In considering all of this, it is clear that the arena for freedom of speech and expression in Burma is narrowing. Loss of a fundamental right is loss of civil rights and will in some way affect other rights. In the current transition period, the right to freedom of speech and expression is one of the birst and foremost conditions to democratization, and hence must be addressed as soon as possible. The path to reform is in expressing actual events; actual needs; and identifying what needs to be bixed. Therefore, the government must protect and promote freedom of speech and expression. Anti-democratic laws which restrict freedom of speech and expression must be repealed as soon as possible and AAPP urges the government to take action.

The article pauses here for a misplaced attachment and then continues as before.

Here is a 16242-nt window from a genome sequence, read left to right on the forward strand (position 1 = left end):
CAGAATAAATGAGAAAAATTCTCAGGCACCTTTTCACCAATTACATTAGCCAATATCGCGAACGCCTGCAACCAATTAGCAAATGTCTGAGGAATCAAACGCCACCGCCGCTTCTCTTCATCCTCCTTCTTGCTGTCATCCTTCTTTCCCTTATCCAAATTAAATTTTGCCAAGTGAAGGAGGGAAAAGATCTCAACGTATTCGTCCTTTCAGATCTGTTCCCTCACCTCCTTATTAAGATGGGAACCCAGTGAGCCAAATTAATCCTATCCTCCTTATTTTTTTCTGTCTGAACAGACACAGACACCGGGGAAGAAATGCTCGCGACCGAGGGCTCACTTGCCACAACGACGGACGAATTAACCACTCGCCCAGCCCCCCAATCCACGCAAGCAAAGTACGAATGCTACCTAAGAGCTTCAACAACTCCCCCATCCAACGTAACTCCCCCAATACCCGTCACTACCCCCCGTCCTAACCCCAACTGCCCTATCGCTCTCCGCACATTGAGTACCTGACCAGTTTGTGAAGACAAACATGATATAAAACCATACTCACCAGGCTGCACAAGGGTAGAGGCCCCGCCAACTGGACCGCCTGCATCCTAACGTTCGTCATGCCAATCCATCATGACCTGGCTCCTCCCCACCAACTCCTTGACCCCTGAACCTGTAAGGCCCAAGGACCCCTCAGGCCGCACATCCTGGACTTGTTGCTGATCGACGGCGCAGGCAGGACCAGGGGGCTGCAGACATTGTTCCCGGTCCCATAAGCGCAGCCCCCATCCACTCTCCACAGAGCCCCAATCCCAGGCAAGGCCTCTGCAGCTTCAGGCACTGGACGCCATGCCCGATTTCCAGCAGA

Furthermore, Burma’s judicial system needs to be reformed as soon as possible. With prolonged trials defendants face lengthy trials in cases prosecuted by the authorities and most are sentenced to imprisonment, colonial era laws, and new laws cracking down on dissent are reasons for the urgent need to reform the Burmese judiciary. There is an urgent need to promote human rights, democracy, and reform the judiciary. AAPP urges the repeal of undemocratic laws and the re-establishment of the Ministry of Justice.

Consequences of Ongoing Con[licts in Ethnic Areas

In July, armed clashes intensibied in ethnic areas. Especially in Rakhine State, as bighting between the Military and the Arakan Army (AA) escalates, attacks targeting ethnic people are also getting worse. Arrests and abductions; disappearances; charges; torture; shootings and artilery; and landmine explosions; are all a manifestation of serious human rights abuses in the ongoing armed conblict. In addition, sexual and gender-based violence (SGBV) is a daily horror against women.

Human Rights Abuses Against Women